“Live at the Fillmore 1969” by the Move

Stinking Hippies!

The more I listen to the Move, the more I frigging love them. Case in point: I have now given all four of their studio albums a single listen and am currently listening to the second disc of the 2012 live album “Live at the Fillmore 1969” the only document (and only likely document) of a full concert by “The Move” on their only tour of America in 1969.

Nominally, my new review style is supposed to avoid repeating bands too many times but I simply have to comment on this album: it really proves to me the fantastic nature of the band and really makes me lament how overlooked and under valued they are in general.

The story behind this album goes as follows: singer Carl Wayne held onto the tapes of the show for decades hoping that they could be cleaned up as recording technology improved. And they were: the sound isn’t exactly “crystal clear” but it’s clear enough to be enjoyable with a minimum of muddiness or dissonance. The only problem that bothered me was the balance between vocals and instruments: when all the band members start singing in intricate harmony, it tends to overshadow the instruments.

Nevermind that. Let’s go on to the good signs of the album, which are many.

In the studio up to this point (1969, before the simultaneously heavier and more intricate days of the Jeff Lynne era) the Move had been more…delicate in the studio. They had only released one album, 1968’s “The Move” which was a masterpiece of pop songwriting, diverse arrangement ideas and bizarre lyrical ideas.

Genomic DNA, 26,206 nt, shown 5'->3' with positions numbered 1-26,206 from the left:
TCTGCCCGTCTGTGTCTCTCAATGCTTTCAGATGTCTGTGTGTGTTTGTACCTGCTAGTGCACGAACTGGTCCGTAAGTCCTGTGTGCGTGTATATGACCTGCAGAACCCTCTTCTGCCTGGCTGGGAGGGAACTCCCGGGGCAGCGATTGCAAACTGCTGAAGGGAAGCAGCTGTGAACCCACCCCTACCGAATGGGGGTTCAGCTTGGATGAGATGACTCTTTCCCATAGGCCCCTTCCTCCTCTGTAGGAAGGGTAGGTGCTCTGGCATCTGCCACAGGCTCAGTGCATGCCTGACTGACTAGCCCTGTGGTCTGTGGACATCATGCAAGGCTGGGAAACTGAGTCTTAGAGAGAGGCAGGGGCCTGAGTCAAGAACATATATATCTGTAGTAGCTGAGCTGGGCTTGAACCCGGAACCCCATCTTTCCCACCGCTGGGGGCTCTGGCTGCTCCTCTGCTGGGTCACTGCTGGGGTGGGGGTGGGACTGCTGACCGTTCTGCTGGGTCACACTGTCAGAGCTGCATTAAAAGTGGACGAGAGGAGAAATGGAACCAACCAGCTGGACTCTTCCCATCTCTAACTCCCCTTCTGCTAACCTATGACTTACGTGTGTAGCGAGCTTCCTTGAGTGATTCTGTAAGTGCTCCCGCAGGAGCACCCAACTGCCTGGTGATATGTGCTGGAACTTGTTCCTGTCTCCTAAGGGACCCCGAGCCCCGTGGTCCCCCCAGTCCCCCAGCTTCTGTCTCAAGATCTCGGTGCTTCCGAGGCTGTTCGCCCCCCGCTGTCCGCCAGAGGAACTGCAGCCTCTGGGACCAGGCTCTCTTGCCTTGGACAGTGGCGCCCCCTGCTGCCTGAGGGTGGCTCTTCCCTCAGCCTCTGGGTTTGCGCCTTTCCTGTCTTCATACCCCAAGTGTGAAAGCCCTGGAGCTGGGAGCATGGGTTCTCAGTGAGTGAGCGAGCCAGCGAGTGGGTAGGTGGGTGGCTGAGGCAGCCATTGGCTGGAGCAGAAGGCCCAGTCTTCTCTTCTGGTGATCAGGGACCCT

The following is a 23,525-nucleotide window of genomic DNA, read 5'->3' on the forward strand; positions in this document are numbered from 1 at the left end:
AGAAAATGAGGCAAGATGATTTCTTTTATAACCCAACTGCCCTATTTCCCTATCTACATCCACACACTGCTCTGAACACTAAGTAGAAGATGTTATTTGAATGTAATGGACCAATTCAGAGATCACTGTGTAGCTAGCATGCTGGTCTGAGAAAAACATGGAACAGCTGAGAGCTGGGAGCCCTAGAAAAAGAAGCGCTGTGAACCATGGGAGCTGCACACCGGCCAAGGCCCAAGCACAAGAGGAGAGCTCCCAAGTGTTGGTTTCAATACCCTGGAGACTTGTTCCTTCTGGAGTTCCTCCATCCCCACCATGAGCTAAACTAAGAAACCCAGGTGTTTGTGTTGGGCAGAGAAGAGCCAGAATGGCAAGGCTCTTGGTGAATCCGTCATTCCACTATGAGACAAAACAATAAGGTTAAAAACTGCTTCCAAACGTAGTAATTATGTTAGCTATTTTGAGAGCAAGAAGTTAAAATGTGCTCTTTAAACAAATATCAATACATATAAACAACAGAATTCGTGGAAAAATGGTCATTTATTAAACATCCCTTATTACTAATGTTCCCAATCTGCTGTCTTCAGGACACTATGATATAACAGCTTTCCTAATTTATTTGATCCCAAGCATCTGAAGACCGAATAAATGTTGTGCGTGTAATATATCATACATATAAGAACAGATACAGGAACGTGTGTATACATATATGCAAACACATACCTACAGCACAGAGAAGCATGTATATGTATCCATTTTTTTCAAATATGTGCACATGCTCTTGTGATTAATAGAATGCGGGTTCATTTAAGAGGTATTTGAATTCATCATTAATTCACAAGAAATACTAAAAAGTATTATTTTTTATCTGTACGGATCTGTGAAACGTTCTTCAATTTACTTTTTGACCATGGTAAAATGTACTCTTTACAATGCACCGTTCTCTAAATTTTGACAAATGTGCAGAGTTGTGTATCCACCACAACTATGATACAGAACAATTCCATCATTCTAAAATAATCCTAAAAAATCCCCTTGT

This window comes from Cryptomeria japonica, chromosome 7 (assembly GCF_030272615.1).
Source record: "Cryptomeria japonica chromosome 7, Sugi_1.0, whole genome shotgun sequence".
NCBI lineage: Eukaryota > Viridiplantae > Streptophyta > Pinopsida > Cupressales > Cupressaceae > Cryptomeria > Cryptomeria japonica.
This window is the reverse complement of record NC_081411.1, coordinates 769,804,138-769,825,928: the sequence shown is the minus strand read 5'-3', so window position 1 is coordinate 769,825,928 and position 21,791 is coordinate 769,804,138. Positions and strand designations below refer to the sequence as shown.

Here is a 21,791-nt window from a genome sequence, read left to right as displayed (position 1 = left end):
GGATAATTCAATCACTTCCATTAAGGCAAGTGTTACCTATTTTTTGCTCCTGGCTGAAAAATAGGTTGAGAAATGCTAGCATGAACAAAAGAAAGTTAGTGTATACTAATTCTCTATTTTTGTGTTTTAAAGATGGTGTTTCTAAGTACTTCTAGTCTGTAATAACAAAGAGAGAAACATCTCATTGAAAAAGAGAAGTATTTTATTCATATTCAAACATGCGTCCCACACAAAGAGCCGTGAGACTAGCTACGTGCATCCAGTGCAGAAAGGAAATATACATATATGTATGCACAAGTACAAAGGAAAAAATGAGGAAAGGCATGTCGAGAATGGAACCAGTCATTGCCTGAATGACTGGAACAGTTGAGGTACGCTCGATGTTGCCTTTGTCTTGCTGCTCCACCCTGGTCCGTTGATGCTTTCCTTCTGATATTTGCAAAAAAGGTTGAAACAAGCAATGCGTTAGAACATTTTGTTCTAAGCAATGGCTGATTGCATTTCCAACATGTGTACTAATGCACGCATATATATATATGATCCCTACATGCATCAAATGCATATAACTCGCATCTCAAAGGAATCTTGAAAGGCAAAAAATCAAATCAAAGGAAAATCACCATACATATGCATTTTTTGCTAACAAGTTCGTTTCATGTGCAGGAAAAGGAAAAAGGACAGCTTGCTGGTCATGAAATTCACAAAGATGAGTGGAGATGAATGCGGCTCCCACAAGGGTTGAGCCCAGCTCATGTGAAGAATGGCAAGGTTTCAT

It also showcased a tight band that had mastered a solid interplay of rhythm guitar, lead, bass, drums, lead vocals mixed with four and five part harmonies. It was the only album to feature original rhythm guitarist Trevor Burton and bass player “Ace” something or other who suffered from a bad acid trip that caused an early departure that switched Burton to bass.

By the time the band travelled to America, Burton had departed to be replaced by Rick Price, who stayed with the band for two more years. Burton departed due to the “softness” of the singles that he felt betrayed the band’s hard rocking roots.

One wonders how Burton would have felt hearing the band performances on this album? The set starts with the riff heavy “Open My Eyes” by The Nazz and the band fully adapts to the purpose, stretching it out to nearly seven minutes with wild Wood guitar (who knew the guy was a super star?) and wild, wild drum bashing by Bevan (nearly Moon level, which makes me feel the man is severely under rated as a drummer) with solid bass from Price and Wayne…

I feel like Wayne is the big discovery listening to this album. Wayne always had a great voice but always seemed more set to “croon” (as he pushed the band to the lucrative cabaret circuit) but he really roars on the album in a way I wouldn’t have expected from him.

He really reminds me of Rod Evans from the first period of Deep Purple: a rather smooth, yet powerful voice that fits in well with the general style of the band. It may not be the “Gillian-esque” or “Dio-style” scream that has set the style for heavy metal vocalization but its no less powerful for its intricacies, subtlety and power.